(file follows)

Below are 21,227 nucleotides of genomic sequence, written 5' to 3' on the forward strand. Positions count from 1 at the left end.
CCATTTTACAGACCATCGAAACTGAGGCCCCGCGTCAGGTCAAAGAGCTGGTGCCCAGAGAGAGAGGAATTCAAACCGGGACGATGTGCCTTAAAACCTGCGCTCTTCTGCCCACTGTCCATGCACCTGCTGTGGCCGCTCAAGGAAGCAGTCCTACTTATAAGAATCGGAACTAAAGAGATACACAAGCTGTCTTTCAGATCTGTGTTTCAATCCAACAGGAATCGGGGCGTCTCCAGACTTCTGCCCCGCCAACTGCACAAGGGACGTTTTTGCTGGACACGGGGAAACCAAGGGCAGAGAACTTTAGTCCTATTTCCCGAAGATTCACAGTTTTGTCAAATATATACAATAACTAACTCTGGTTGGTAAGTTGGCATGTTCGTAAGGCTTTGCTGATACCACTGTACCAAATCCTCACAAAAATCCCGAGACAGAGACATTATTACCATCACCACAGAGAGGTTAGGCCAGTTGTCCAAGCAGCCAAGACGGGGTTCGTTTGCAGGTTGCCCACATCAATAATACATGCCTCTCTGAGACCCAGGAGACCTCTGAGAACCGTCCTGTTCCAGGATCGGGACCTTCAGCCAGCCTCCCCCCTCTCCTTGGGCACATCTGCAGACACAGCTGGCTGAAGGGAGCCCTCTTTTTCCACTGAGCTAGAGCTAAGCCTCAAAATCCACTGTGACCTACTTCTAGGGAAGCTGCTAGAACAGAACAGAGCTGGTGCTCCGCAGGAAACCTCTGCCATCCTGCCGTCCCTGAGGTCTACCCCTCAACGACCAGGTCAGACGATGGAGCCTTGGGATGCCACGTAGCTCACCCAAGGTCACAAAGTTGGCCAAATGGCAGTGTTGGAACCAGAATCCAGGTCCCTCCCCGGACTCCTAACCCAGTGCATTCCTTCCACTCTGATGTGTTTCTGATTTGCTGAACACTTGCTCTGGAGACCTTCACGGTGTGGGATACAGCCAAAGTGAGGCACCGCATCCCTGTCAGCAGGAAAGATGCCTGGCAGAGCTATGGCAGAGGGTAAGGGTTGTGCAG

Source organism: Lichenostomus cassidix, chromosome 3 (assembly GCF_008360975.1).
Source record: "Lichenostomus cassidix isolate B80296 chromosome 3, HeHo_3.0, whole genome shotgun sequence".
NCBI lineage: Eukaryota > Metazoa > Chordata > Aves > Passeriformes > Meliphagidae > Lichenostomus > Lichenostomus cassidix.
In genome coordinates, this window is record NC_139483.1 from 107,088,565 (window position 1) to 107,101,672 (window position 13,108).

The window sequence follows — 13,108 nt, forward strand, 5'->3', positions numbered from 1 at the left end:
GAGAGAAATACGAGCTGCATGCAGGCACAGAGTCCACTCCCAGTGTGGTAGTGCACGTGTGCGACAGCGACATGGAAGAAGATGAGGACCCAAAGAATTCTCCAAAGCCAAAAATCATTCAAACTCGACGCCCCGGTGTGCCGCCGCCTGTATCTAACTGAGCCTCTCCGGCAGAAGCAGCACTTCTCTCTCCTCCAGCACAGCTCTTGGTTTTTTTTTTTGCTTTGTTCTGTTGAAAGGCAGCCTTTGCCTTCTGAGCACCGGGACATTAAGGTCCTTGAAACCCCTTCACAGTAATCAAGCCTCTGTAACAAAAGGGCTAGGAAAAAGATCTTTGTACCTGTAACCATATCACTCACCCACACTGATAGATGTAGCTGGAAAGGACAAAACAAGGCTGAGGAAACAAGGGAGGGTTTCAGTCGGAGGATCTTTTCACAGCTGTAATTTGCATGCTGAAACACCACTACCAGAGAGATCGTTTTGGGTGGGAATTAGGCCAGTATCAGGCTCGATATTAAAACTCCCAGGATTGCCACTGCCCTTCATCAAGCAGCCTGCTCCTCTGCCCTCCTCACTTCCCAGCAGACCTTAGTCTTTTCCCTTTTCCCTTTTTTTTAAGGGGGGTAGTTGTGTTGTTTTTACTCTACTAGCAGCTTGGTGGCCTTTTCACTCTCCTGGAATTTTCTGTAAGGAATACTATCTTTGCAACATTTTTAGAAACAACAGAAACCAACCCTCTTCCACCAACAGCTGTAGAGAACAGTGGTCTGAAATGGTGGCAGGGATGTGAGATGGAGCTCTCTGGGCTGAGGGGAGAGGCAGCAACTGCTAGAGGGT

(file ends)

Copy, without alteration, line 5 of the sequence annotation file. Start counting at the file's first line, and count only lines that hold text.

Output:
NCBI lineage: Eukaryota > Metazoa > Chordata > Aves > Passeriformes > Meliphagidae > Lichenostomus > Lichenostomus cassidix.